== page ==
Maybe it is fate.
Yorvis Torrealba, the 21-year-old son of former Rockies catcher Yorvit Torrealba, was selected by the Rockies in the 20th round of the first-year player draft on Wednesday. It happened 25 days shy of the 10th anniversary of when 11-year-old Yorvis was kidnapped in his native Venezuela in an event that ultimately extended his father's playing days in Colorado.
All indications are that Yorvis will agree to terms once his school, Tampa University, is finished in the NCAA Division II championship playoffs.
Tampa plays Mercyhurst and Colorado Mesa plays Central Missouri in the semi-finals on Thursday.
“I grew up at Coors Field,” said Torrealba, whose father was with the Rockies for six seasons – 2006-10 and 2012.
And that experience has nothing but positive memories for the younger Torrealba.
After all, the general public was never aware of just how tenuous Yorvit Torrealba’s status was with the Rockies.
The early months of the 2009 season were trying for Yorvit Torrealba. His playing time as the Rockies catcher had been diminished and his displeasure was well-known. The decision was made that after a June 1 game in Houston, the Rockies would release Torrealba.
Torrealba had started only 18 games – and six of those came in the first eight games after Chris Iannetta went on the injured list. The Rockies were 6-12 in those games. Torrealba was hitting .230 with seven RBI.
While the finals outs were being recorded in what became a 4-1 Rockies loss to the Astros that night, the word surfaced that Torrealba’s youngest son, Yorvis, and two uncles were kidnapped, and being held for a $500,000 ransom.
Three days later, Yorvis Torrealba and his uncles were released, without any ransom being paid because of miscommunication between the kidnappers who were holding Yorvis hostage, and the ones who were to pick up the ransom.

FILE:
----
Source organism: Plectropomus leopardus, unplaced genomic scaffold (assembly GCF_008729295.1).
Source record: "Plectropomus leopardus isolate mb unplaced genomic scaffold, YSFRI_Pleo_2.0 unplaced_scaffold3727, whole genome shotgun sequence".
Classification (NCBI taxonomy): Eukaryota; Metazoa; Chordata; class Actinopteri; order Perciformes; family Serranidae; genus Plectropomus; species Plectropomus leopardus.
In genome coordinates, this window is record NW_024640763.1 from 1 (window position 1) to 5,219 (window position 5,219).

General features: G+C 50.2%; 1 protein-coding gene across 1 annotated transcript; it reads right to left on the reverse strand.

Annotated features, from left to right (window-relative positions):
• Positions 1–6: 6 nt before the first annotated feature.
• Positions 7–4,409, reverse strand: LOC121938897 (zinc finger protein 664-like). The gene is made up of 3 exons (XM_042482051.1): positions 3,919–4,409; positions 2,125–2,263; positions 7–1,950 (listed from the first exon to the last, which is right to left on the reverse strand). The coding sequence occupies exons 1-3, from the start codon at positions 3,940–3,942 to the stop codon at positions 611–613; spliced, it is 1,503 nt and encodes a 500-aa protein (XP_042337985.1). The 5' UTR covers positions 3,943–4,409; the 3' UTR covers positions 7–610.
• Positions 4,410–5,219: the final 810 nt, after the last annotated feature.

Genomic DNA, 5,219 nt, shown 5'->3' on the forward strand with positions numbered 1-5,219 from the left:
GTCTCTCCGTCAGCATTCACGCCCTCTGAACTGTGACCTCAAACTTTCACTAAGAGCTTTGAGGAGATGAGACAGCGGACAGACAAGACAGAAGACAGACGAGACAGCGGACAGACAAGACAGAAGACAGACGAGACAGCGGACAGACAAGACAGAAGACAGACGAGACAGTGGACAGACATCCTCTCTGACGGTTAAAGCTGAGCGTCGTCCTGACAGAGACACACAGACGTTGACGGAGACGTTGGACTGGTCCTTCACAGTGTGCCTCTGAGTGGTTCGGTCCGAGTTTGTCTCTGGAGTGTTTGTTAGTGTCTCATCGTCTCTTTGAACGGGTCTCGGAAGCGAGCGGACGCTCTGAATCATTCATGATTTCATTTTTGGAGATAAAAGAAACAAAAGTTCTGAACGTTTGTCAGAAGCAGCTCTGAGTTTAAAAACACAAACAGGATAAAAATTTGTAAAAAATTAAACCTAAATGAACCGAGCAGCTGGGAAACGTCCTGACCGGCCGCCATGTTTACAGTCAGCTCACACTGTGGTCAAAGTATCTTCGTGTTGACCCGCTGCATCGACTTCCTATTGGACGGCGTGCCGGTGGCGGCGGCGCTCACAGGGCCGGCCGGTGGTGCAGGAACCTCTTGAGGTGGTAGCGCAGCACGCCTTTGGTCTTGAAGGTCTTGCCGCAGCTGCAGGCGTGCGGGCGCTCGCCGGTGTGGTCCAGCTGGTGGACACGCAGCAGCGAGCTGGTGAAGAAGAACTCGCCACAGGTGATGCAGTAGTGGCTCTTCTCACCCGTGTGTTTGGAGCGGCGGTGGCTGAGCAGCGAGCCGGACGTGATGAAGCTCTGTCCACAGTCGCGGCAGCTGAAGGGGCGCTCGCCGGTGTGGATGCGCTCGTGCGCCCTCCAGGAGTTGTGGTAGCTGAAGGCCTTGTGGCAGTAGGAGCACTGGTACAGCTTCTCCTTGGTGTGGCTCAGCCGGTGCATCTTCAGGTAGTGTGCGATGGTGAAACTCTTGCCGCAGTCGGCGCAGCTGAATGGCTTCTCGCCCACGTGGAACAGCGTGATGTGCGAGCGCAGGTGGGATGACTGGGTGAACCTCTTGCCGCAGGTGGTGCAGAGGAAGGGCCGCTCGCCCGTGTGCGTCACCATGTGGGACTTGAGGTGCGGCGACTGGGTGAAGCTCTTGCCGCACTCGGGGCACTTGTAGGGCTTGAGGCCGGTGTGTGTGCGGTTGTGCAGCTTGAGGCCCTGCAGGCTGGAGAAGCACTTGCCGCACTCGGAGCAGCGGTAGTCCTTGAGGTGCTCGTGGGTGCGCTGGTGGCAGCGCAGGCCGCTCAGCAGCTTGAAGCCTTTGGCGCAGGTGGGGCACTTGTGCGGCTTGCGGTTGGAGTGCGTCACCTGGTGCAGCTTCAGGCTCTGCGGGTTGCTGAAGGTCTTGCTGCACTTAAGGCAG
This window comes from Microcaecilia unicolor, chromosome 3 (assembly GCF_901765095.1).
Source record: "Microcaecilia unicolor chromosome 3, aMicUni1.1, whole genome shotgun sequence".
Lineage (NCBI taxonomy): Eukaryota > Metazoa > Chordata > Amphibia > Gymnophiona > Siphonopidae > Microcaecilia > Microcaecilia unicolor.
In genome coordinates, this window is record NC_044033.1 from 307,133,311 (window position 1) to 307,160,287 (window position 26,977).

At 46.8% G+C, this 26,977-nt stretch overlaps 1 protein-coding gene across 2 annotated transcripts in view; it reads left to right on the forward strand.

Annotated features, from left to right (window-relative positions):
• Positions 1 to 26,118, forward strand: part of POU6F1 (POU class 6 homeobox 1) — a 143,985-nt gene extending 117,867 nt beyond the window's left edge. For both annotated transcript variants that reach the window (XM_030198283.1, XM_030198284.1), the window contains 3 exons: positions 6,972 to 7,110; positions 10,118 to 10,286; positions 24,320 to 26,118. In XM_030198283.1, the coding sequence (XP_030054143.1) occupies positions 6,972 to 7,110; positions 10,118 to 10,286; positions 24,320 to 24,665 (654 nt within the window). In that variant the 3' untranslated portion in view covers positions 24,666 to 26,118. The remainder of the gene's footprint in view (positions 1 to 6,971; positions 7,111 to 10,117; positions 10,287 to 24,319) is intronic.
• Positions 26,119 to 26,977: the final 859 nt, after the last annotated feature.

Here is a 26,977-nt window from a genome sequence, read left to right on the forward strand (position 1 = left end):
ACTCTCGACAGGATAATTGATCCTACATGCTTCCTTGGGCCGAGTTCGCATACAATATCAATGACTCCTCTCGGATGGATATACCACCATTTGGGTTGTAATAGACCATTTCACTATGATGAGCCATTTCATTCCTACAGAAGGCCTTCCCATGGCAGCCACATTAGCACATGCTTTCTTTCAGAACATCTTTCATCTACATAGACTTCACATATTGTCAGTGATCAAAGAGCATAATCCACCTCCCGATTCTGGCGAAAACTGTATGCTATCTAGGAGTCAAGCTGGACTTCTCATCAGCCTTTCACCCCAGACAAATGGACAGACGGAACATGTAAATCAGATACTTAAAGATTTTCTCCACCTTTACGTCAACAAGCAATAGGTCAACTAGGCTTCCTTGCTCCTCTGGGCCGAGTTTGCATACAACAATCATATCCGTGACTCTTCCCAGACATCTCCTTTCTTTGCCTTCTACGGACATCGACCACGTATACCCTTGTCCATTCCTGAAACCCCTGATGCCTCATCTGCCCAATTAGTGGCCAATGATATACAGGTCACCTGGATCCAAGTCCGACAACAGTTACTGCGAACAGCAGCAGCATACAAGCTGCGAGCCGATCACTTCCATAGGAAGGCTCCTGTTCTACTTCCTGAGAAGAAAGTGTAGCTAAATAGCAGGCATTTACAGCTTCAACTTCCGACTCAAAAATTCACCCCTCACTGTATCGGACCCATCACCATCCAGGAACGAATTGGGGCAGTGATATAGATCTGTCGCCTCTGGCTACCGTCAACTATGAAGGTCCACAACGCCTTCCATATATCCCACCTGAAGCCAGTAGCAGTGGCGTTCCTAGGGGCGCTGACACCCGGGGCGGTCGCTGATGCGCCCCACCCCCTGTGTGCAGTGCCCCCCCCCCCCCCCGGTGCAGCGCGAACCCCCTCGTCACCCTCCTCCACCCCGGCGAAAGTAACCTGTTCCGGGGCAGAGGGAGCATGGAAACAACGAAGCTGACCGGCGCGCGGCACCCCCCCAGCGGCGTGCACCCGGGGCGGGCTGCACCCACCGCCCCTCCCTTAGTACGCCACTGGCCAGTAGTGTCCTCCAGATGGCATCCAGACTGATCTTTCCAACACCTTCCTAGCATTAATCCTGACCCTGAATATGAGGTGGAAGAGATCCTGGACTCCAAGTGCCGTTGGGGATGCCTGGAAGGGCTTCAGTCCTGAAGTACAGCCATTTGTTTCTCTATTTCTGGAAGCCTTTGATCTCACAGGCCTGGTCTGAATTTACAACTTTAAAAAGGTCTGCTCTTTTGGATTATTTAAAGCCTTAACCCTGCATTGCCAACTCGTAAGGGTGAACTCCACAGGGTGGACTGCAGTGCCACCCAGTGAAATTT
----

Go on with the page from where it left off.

Torrealba moved his family to Florida to escape any further such events, which are common for relatives of athletes in the South American country.
And, the Rockies quickly reconsidered the anticipated roster move which Torrealba did not know about, out of respect for Torrealba’s situation.
He rejoined the club on July 5 that year and emerged as the primary catcher for the Rockies down the stretch, a key factor in the Rockies claiming the NL wild-card. Torrealba started 45 of the Rockies final 82 games. The Rockies went 30-15 with him behind the play compared to 19-18 in the other games.
His son, Yorvis, even threw out the first pitch prior to Game 3 of the Rockies NLDS matchup with the Phillies.
Torrealba would return to the Rockies in 2010, and then, after bouncing around from the Rangers to the Blue Jays to Milwaukee in 2011, he returned to the Rockies for 2012, his final season as a player.
And now Yorvis has hopes of following in his father footsteps with the Rockies, albeit as an outfielder, not a catcher.
The 5-foot-11, 185-pound Yorvis was the National Collegiate Baseball Writers Association South Region Player of the Year, and a second-team Division II All-American. He hit .403 his junior season with 59 runs scored, 15 doubles, two triples, 11 home runs and 43 RBI. He walked more times (31) than he struck out (29) and stole 25 bases.
In addition to Torrealba, the Rockies used their 30th round selection on right fielder/starting pitcher Alex Achtermann, a senior from Pittsburgh State in Pittsburgh, Kan., who is a native of Aurora, Co.., and graduate of Cherokee Trail High School. Achtermann hit .286 with seven doubles, one triple, four home runs and 26 RBI. In 16 starts for the Gorillas, he was 7-5 with a 3.51 ERA and 99 strikeouts in 89 2/3 innings .
The Rockies, who went all college on their first 31 draft picks, including a supplemental pick between the second and third rounds, did draft high school players with nine of the final 10 picks, following the draft of Achtermann.
Included in that group was high school catcher Silas Ardoin of Sam Houston High School in Lake Charles, La. The son of former Rockies catcher Dan Ardoin is, however, headed to the University of Texas.
None of those 10 players are expected to sign.